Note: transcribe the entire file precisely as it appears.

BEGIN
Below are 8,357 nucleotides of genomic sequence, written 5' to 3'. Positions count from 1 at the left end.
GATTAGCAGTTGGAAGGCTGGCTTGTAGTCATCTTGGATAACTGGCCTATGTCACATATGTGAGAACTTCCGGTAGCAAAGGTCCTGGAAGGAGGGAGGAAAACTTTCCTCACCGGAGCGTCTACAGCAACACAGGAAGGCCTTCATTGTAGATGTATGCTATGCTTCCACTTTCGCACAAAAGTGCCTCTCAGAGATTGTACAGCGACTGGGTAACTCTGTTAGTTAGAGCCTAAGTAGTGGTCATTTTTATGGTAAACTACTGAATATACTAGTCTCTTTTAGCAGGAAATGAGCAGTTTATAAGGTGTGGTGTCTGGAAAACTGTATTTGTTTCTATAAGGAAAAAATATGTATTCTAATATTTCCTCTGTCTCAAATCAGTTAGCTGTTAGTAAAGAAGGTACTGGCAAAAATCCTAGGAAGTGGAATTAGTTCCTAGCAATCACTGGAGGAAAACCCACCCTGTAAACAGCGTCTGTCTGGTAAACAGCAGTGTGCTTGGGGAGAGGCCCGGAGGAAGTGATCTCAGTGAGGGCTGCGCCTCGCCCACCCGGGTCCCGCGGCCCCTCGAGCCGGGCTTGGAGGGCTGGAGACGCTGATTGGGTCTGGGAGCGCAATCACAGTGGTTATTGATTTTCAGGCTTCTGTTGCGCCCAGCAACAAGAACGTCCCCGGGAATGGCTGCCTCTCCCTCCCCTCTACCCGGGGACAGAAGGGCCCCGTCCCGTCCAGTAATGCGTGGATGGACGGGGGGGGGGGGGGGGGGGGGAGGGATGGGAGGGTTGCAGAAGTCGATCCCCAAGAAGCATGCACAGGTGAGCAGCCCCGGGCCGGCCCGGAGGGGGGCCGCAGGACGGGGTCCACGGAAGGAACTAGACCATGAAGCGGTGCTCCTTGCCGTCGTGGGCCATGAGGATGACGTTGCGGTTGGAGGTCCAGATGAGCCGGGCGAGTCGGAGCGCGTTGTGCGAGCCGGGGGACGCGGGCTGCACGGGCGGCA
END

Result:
Below are 8,357 nucleotides of genomic sequence, written 5' to 3'. Positions count from 1 at the left end.
GATTAGCAGTTGGAAGGCTGGCTTGTAGTCATCTTGGATAACTGGCCTATGTCACATATGTGAGAACTTCCGGTAGCAAAGGTCCTGGAAGGAGGGAGGAAAACTTTCCTCACCGGAGCGTCTACAGCAACACAGGAAGGCCTTCATTGTAGATGTATGCTATGCTTCCACTTTCGCACAAAAGTGCCTCTCAGAGATTGTACAGCGACTGGGTAACTCTGTTAGTTAGAGCCTAAGTAGTGGTCATTTTTATGGTAAACTACTGAATATACTAGTCTCTTTTAGCAGGAAATGAGCAGTTTATAAGGTGTGGTGTCTGGAAAACTGTATTTGTTTCTATAAGGAAAAAATATGTATTCTAATATTTCCTCTGTCTCAAATCAGTTAGCTGTTAGTAAAGAAGGTACTGGCAAAAATCCTAGGAAGTGGAATTAGTTCCTAGCAATCACTGGAGGAAAACCCACCCTGTAAACAGCGTCTGTCTGGTAAACAGCAGTGTGCTTGGGGAGAGGCCCGGAGGAAGTGATCTCAGTGAGGGCTGCGCCTCGCCCACCCGGGTCCCGCGGCCCCTCGAGCCGGGCTTGGAGGGCTGGAGACGCTGATTGGGTCTGGGAGCGCAATCACAGTGGTTATTGATTTTCAGGCTTCTGTTGCGCCCAGCAACAAGAACGTCCCCGGGAATGGCTGCCTCTCCCTCCCCTCTACCCGGGGACAGAAGGGCCCCGTCCCGTCCAGTAATGCGTGGATGGACGGGGGGGGGGGGGGGGGGGGGAGGGATGGGAGGGTTGCAGAAGTCGATCCCCAAGAAGCATGCACAGGTGAGCAGCCCCGGGCCGGCCCGGAGGGGGGCCGCAGGACGGGGTCCACGGAAGGAACTAGACCATGAAGCGGTGCTCCTTGCCGTCGTGGGCCATGAGGATGACGTTGCGGTTGGAGGTCCAGATGAGCCGGGCGAGTCGGAGCGCGTTGTGCGAGCCGGGGGACGCGGGCTGCACGGGCGGCA